Red Hat is rattled. Sure, it remains the world's biggest Linux company by revenue market share. But it's beginning to feel that it's under pressure - and that it must respond.
That pressure is coming not from Microsoft, but from fellow Linux vendors. Individually, they aren't causing too much trouble, but collectively, they could be creating an environment in which customers are starting to question why they should pay Red Hat to support their Linux at all.
Since last November, Novell has tied a Linux migration service to SuSE Linux Enterprise, with support for existing Red Hat Linux systems for up to three years.
Novell's Red Hat customers can save 50 per cent on their subscriptions through its unified management tools and interoperability with Windows. In an email to The Reg, a Novell spokesperson claimed “strong demand” for the service, with customers including Moneygram, Baker Hughes, and VTI Technologies.
Novell has acted three years after Oracle chief executive Larry Ellison launched his company’s support business in an effort to bleed Red Hat dry. With it came Oracle's version of Red Hat, minus the Red-Hat logos, called Oracle Enterprise Linux.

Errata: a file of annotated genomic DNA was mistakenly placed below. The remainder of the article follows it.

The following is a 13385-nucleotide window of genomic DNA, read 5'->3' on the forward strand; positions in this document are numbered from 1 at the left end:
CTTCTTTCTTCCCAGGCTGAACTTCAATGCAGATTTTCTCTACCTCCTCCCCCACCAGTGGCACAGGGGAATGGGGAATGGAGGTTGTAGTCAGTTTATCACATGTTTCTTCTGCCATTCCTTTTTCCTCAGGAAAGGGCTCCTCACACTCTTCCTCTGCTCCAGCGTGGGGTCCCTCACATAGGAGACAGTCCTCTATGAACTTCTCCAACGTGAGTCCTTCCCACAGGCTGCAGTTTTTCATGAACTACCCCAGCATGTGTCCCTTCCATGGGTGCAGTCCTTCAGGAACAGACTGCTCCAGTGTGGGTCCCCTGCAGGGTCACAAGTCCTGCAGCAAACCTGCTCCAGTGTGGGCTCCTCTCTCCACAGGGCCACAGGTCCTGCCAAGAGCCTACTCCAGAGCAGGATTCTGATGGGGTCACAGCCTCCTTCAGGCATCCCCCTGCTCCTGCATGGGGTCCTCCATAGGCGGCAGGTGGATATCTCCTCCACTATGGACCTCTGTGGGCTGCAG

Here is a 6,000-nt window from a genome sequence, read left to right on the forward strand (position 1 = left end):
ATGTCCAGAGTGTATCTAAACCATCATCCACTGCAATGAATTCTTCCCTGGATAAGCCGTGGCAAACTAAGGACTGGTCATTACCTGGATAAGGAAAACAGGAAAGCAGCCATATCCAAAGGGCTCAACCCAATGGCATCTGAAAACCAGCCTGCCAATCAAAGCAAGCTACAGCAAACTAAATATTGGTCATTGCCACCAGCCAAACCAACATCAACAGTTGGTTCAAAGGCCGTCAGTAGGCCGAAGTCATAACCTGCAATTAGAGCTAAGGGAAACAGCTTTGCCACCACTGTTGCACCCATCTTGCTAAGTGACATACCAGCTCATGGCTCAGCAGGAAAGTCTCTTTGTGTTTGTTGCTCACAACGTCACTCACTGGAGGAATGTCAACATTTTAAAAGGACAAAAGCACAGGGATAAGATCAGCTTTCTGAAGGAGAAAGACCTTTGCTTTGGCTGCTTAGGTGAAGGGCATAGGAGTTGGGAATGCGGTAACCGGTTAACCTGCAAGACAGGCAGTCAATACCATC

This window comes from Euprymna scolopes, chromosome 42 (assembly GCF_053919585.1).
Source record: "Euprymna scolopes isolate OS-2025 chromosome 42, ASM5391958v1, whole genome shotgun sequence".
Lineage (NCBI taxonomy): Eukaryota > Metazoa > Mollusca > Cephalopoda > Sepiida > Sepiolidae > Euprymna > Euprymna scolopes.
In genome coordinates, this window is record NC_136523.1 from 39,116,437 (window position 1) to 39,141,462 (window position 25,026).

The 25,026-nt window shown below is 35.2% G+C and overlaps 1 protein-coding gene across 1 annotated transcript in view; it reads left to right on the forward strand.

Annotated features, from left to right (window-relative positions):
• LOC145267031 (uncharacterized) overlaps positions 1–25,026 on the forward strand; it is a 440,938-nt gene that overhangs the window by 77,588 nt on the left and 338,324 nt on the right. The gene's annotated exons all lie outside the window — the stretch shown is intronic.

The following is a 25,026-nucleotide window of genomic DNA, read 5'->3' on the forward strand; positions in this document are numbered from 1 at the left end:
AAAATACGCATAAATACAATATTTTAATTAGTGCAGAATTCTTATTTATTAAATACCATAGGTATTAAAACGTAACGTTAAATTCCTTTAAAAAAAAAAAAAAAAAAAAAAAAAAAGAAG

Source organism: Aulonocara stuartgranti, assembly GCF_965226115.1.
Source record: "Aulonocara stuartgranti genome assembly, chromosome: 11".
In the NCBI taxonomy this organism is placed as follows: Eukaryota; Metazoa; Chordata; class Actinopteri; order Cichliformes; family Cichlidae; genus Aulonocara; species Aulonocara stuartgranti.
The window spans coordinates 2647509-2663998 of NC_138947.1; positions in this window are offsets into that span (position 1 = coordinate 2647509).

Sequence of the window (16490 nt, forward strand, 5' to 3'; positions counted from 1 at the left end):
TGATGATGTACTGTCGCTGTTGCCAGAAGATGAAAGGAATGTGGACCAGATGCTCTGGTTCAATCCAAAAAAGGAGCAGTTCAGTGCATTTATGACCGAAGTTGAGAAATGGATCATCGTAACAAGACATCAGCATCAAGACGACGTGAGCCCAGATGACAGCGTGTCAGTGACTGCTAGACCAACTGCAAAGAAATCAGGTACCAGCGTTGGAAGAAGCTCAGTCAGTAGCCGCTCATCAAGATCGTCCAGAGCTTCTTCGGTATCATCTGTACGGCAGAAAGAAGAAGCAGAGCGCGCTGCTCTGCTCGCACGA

Though they were launched with great fanfare, Oracle's service and its Linux distro haven't upset Red Hat, and last year, Ellison was notably muted in his assessment of both.
Ellison talked like a middle-aged mum, not his usual Alpha male self. He said he was "very, very proud of where we are today" with 4,000 customers. "Uptake of Oracle Enterprise Linux has been better than we anticipated," he claimed.
Despite Oracle, Red Hat has managed to defy gravity and convince customers to keep signing the checks. Its third-quarter results saw revenue increase 18 per cent to $194.3m, while revenue from subscriptions grew 21 per-cent to $164m.
And yet, there are signs the company is rattled.